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There is a regular parametric curve $r(t)$ in $\Bbb{R}^3$,and $r'(t)\bullet a=0$,where $a$ is a fixed vector in $\Bbb{R}^3$, show that $r(t)$ is a plane curve. Thanks very much

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You assumed $r(t)=x(t)i+y(t)j+z(t)k$ an smooth function? –  B. S. Aug 28 '13 at 8:15
@BabakS. Yes, $r(t)$ is at least $\in C^3(\Bbb{R}^3)$ –  Laura Aug 28 '13 at 8:21

2 Answers 2

up vote 2 down vote accepted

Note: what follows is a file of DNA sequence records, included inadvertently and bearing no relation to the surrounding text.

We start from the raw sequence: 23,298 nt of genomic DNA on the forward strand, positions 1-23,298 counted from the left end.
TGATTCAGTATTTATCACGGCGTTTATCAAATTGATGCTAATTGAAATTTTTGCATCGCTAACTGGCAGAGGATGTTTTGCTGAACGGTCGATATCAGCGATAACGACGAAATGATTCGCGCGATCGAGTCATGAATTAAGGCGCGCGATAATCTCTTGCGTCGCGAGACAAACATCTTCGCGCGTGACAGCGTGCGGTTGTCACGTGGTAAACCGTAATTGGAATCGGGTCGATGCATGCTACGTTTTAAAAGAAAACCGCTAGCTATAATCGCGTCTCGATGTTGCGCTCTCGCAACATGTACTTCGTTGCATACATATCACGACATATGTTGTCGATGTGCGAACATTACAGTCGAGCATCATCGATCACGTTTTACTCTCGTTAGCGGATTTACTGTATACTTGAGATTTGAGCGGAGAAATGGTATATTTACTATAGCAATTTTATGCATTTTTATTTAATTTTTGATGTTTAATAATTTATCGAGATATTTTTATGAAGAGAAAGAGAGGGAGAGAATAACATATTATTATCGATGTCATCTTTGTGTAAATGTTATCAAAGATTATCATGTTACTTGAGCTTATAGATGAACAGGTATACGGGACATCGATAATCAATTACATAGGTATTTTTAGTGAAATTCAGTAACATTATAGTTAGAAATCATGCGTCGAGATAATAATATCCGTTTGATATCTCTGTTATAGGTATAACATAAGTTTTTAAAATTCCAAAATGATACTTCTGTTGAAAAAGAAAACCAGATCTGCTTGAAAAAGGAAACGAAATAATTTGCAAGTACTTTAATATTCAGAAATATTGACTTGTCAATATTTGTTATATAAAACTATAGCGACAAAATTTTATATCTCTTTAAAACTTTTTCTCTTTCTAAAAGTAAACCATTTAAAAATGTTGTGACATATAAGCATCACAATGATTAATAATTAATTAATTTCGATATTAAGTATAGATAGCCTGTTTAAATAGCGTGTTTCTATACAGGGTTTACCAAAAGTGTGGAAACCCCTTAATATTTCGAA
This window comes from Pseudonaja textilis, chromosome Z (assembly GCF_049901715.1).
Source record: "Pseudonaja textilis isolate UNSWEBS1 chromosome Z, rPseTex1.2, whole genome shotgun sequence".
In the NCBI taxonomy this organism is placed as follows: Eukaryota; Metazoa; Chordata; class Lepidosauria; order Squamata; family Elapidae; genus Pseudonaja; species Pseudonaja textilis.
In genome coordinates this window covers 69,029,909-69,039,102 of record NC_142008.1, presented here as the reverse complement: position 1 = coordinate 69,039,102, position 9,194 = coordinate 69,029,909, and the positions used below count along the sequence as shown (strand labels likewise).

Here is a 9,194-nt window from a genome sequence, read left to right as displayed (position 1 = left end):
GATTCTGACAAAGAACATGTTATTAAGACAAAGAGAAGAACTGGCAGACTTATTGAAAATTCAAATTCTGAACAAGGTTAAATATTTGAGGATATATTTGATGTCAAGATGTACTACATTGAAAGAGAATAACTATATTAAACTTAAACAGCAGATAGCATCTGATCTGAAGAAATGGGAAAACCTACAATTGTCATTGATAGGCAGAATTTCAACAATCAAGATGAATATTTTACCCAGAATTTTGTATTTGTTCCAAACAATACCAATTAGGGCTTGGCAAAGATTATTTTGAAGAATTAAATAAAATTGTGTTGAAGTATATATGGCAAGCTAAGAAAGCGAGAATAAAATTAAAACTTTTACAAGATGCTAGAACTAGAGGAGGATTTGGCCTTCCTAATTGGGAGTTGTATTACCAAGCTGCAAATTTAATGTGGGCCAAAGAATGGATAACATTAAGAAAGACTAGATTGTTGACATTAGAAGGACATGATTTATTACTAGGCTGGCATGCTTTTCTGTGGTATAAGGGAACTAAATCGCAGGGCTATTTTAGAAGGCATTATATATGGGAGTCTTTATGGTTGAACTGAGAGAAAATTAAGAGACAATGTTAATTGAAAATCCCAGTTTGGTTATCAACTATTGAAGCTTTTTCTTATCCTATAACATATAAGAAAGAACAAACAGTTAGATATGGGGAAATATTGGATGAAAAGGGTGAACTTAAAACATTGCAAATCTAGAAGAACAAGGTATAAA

Let $(a,b,c)$ be an orthonormal basis of $\mathbb{R}^3$ and write $r(t)=x(t)a+y(t)b+z(t)c$. Because $r'(t) \cdot a=0$, we deduce $x'(t)=0$ that is $x(t)$ is constant. Therefore, the curve lies on an affine plane parallel to the plane generated by $(b,c)$.

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Another way to view it: let $L(u) = a\bullet u$, and put $f(t) = L(r(t))$. Then $f'(t) = a \bullet r'(t) = 0$, which shows that $L$ is constant along the curve. In other words, the curve is contained in a level set of $L$, i.e. in a plane with normal vector $a$.

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